theodp writes: In a WSJ Op-Ed, Dittach CEO Daniel Gelernter explains Why I’m Not Looking to Hire Computer-Science Majors (reg. req. or Google it). "The thing I look for in a developer," writes Gelernter, "is a longtime love of coding-people who taught themselves to code in high school and still can’t get enough of it. The eager but not innately passionate coders being churned out of 12- and 19-week boot camps in New York tend not to be the best: There are too many people simply looking for a career transition, and not enough who love coding for its own sake. The thing I don’t look for in a developer is a degree in computer science University computer science departments are in miserable shape: 10 years behind in a field that changes every 10 minutes. Computer science departments prepare their students for academic or research careers and spurn jobs that actually pay money. They teach students how to design an operating system, but not how to work with a real, live development team. There isn’t a single course in iPhone or Android development in the computer science departments of Yale or Princeton. Harvard has one, but you can’t make a good developer in one term. So if a college graduate has the coding skills that tech startups need, he most likely learned them on his own, in between problem sets. As one of my developers told me: 'The people who were good at the school part of computer science-just weren’t good developers.' My experience in hiring shows exactly that." Gelernter concludes, "There is an opportunity to relieve the drought of qualified software developers that has driven up prices and is stunting startup growth: A serious alternative to the $100,000 four-year college degree wouldn’t even need to be accredited—it would merely need to teach students the skills that startups are desperate for, and that universities couldn’t care less about."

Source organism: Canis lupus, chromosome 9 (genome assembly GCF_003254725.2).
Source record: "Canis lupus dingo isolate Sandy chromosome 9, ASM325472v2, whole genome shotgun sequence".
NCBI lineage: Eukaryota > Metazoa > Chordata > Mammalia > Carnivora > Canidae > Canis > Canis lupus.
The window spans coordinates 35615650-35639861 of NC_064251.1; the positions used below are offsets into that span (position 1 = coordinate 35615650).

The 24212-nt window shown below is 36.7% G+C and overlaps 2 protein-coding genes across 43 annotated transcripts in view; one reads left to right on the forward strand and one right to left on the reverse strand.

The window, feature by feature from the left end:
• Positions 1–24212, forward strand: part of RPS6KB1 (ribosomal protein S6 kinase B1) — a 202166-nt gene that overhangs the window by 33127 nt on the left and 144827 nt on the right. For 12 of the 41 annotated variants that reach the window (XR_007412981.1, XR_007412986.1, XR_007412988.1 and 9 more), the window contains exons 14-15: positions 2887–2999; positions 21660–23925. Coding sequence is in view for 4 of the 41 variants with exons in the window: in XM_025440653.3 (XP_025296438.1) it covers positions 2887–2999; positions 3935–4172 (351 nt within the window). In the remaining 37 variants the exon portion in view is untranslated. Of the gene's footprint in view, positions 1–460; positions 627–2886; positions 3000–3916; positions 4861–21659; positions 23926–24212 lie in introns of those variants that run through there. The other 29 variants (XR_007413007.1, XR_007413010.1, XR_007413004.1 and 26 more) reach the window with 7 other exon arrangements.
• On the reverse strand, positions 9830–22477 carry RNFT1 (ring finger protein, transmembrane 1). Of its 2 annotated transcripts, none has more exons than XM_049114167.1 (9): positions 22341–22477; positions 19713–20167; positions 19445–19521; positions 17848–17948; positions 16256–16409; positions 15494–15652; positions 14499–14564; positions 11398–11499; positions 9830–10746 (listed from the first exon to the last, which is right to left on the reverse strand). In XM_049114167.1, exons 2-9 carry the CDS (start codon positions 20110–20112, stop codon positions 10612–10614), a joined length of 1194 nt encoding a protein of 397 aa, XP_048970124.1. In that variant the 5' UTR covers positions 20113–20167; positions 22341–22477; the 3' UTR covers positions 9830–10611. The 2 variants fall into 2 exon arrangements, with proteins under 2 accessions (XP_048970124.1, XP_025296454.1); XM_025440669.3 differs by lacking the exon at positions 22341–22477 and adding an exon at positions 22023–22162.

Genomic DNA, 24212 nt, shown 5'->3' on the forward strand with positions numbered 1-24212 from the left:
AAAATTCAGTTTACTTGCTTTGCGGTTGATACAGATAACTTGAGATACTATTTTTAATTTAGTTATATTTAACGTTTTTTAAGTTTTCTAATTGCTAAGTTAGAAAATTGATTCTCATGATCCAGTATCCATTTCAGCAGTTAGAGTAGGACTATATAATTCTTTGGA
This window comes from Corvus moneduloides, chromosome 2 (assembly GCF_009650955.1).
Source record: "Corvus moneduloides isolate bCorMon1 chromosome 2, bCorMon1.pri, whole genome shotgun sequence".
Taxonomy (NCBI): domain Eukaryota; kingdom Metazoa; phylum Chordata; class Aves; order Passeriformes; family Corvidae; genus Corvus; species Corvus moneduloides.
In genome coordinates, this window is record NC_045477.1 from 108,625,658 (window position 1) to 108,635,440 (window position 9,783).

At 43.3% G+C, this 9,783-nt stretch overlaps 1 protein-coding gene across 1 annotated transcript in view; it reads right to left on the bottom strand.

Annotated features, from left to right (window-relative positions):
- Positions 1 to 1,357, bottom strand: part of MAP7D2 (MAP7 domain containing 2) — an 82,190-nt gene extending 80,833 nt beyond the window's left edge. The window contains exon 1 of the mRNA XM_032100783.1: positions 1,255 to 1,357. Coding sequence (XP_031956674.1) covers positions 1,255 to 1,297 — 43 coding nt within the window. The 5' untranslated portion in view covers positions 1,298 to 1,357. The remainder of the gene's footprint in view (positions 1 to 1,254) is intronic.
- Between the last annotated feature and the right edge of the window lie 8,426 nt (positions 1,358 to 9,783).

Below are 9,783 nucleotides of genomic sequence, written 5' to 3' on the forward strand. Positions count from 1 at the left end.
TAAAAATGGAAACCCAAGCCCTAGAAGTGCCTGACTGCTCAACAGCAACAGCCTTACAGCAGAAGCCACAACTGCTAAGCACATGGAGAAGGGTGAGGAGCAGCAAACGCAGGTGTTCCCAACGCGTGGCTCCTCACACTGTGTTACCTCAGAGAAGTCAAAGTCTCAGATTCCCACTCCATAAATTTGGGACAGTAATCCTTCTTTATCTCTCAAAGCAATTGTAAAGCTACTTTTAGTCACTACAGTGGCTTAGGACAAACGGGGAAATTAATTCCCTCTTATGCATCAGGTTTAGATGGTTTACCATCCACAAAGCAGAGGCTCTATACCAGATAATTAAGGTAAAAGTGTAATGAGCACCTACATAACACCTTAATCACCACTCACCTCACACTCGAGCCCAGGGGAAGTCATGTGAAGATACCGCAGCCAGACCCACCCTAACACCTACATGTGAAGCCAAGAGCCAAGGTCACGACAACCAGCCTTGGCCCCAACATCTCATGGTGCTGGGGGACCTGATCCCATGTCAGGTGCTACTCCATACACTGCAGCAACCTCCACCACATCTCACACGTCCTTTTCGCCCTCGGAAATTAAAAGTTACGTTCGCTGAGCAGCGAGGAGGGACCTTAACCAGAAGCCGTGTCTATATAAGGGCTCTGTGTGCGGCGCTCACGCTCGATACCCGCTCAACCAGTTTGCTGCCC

Submission + - EPA withholds Colorado disaster documents demanded by Congress 2

schwit1 writes: The EPA, when ordered by Congress to release documents describing that agency's planning prior to the toxic waste disaster it caused in Colorado, has failed to meet the deadline set by Congress for turning over those documents.